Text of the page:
Household Hazardous Waste Facts
Why be concerned? Household Hazardous Materials (HHM’s) are common household items that are one of the following:
Iowa Poison Control Center Hotline (1-800-222-1222)
The number one cause of accidental poisonings in children is HHMs.
Examples of Household Hazardous Materials include:
- Oil Based Paints
- Paint Thinner
- Waxes and Polishes
- Motor Oil
- Fluorescent bulbs and tubes
- Cleaners and Solvents
The best thing we can do is reduce the amount of toxic materials that enter our homes.
- Buy environmentally safe products
- Buy the least hazardous product needed to get the job done.
- Watch labels - avoid labels with Caution, Warning, Danger or Poison
- Look for safer words like: non-toxic, non-carcinogenic, non-petroleum-based, free of ammonia, phosphates, dye or perfume, readily biodegradable, and non-fuming
- Avoid aerosols
- Watch for environmentally friendly labels like the green leaf.
- Store HHM’s properly
- Use HHM’s properly
- Dispose of HHM’s properly
- Do not Dump-HHM’s should not be dumped in a ditch, sewer, or sinkhole-this leads directly to our water and environment.
- Avoid dumping toxic chemicals down the drain-again this leads directly to our water and environment.
- Do not throw in trash to avoid fire, explosions, and chemical reactions
- Use up what you buy. Buy small quantities to avoid storing for years under a sink.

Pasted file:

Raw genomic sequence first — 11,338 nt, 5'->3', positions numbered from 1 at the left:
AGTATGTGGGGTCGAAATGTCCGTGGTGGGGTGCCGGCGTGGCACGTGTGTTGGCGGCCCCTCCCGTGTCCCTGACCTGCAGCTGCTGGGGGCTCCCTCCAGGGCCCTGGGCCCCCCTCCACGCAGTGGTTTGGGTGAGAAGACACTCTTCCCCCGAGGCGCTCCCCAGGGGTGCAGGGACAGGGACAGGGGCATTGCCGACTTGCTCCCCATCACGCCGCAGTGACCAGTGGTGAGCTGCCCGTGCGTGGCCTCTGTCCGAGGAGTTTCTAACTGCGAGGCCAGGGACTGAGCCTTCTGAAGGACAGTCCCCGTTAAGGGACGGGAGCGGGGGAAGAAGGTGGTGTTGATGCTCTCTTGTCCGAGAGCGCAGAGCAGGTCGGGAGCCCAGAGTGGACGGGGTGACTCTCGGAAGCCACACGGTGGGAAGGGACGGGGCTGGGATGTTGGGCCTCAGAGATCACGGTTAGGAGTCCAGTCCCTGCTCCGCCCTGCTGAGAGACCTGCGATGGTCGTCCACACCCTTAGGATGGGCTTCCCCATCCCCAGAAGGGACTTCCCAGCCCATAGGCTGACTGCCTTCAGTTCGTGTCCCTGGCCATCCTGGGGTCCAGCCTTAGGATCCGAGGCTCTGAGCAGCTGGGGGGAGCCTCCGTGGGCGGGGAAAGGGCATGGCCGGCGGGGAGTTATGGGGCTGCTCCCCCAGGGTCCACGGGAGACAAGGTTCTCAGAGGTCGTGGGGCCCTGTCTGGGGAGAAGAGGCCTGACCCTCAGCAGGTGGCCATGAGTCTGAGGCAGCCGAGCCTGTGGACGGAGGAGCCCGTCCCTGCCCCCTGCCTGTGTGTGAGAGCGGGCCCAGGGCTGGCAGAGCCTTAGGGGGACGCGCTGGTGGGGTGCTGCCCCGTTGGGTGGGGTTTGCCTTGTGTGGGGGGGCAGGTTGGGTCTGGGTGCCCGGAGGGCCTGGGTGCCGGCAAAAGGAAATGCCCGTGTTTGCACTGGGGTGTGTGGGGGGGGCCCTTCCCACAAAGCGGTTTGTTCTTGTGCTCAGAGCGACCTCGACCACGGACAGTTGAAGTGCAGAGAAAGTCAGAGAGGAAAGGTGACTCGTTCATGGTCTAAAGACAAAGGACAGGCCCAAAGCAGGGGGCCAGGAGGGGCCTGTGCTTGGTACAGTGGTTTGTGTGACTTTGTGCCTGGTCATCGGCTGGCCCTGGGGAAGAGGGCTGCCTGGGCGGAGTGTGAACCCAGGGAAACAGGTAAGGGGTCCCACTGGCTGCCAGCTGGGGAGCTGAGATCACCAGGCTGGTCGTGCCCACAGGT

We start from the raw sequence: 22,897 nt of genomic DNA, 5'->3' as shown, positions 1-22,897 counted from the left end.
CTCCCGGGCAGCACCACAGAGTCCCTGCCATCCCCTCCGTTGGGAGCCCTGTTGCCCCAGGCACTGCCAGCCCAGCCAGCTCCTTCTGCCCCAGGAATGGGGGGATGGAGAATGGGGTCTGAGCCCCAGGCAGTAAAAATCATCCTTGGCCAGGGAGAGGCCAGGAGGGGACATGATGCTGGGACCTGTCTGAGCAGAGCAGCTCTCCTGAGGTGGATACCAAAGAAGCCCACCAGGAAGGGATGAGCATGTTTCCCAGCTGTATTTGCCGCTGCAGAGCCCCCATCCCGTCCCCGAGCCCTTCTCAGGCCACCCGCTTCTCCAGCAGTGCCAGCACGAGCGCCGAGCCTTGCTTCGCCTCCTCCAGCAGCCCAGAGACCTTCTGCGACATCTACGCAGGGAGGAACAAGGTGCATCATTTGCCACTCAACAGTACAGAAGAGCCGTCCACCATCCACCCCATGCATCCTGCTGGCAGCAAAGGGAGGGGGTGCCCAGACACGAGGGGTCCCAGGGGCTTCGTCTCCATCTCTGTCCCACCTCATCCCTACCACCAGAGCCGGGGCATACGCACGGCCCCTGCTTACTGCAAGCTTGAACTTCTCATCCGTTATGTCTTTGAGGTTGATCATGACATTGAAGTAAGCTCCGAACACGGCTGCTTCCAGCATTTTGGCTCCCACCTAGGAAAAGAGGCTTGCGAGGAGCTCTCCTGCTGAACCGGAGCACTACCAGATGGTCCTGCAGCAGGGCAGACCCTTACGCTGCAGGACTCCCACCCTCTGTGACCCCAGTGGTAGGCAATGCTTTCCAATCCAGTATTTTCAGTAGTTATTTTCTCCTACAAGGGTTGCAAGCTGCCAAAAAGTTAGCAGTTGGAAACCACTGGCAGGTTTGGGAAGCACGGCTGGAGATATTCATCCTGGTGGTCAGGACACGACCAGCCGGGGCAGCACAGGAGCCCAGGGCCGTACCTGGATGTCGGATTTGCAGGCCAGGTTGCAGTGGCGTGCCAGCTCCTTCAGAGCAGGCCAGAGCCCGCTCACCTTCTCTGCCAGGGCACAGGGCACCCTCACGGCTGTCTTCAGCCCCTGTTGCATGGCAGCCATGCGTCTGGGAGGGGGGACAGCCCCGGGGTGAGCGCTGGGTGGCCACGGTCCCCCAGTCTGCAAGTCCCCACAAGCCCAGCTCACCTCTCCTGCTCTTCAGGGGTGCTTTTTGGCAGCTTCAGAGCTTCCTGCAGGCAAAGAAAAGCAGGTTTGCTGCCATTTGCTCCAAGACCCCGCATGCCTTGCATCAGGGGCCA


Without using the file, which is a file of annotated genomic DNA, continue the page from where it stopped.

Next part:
Some businesses collect recyclable HHM’s like batteries, light bulbs, and motor oil. Check local businesses and hardware stores for recycling programs.
Clayton County does not have a Household Hazardous Materials Collection Center. Watch for future Household Hazardous Materials Collection Events.
Visit www.iowadnr.gov/Environment/HouseholdHazardousMaterials to learn more about HHM’s or to locate Household Hazardous Materials Collection Centers in Iowa.
Below items now fall below federal and state hazardous waste standards and are not considered HHM’s.
Regular household alkaline batteries (AAA, AA, C, D, 6V, 9V) and lithium batteries (3V, 6V, 3V)
May be thrown away, but it is better to recycle them.
Note: Most other button batteries, rechargeable batteries and larger batteries are considered toxic and are not safe for the trash.
Lead-Free Latex paint (after 1990)
Dry out paint, remove lid, and throw away.
Last Updated on Thursday, 02 February 2012 13:17